Purpose: This paper presents business characteristics of ten experimental independent dental hygiene practices operating in California between 1987 and 1990. Sixteen dental hygienists participated in the experiment, the Health Manpower Pilot Project 139 (HMPP 139). HMPP 139 dental hygienists wanted to work independently in traditional office-based settings, institutional settings, and other arrangements. They worked in group and solo practices, on a full- or part-time basis.
Methods: Data were collected from the HMPP 139 practices on services provided, patient visits, fees charged, referrals to dentists, acceptance of Medicaid patients, and services to organizational clients. Data collection methods varied, depending on the question addressed. Surveys of dentists' offices provided data on fees and Medicaid policies for comparison with the independent dental hygiene practices.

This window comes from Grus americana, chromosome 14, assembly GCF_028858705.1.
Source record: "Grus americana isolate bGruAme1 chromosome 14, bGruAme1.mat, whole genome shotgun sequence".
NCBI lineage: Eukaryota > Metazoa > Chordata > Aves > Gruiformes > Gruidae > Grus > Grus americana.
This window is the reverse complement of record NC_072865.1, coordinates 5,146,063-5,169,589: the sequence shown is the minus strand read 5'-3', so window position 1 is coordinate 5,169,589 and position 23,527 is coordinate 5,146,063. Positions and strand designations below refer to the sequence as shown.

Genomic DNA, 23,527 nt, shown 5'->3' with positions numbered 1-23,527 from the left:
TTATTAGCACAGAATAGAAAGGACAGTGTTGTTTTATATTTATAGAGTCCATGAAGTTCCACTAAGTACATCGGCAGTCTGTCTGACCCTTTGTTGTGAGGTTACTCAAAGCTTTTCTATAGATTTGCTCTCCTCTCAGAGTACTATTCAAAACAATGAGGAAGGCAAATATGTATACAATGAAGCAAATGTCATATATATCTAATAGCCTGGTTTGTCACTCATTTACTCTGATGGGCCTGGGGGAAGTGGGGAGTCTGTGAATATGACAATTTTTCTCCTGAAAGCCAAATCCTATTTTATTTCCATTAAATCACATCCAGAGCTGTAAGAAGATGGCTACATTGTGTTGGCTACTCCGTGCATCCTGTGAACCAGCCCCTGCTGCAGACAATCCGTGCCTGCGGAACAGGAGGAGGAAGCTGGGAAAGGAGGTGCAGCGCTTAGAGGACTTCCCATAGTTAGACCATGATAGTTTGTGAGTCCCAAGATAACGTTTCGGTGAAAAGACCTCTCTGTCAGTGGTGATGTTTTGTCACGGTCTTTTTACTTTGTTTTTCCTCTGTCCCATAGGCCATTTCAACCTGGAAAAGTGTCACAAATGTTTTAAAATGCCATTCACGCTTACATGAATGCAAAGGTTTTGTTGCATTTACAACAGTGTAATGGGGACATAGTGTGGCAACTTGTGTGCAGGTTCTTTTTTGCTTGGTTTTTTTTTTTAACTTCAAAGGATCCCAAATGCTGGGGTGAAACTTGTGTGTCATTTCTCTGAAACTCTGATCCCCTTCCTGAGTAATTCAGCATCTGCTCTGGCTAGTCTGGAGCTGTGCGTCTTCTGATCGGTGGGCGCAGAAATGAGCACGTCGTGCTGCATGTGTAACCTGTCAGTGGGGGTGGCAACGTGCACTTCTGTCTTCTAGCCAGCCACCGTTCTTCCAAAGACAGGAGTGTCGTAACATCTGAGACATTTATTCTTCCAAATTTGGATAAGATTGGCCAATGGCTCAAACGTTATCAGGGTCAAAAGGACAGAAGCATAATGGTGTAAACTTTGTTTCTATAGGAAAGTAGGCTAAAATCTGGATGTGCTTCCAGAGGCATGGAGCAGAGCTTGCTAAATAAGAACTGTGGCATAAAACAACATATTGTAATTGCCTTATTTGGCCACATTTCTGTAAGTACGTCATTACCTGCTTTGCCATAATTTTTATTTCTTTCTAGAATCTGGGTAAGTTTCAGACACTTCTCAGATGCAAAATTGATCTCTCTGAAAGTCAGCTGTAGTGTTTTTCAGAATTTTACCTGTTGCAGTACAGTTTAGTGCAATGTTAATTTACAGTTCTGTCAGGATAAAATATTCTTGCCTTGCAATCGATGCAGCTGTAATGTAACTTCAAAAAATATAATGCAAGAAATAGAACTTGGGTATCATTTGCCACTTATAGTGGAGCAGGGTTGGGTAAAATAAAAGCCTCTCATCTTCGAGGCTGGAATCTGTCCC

Results: All experimental practices attracted new patients for each quarter in operation. These practices mostly provided prophylaxis treatments; however, a wide variety of services was provided. Fees charged in HMPP 139 office-based practices were less than comparable fees charged in dentists' offices. At least one-third of patients in the HMPP 139 office-based settings received a referral to or an opinion about a dentist from the dental hygienist. HMPP 139 practices were more available to Medicaid patients than were California dentists offices. Each experimental independent practice provided care to at least one client in a nontraditional setting.
Conclusions: The HMPP 139 practices consistently attracted new patients. This suggests independent practice for dental hygienists may be a viable and flexible alternative if the practices can stabilize total patients at a sufficiently high level. An independent practice alternative might increase access to care, contain fees, and direct the flow of patients to dentists. Further study is needed to test these findings.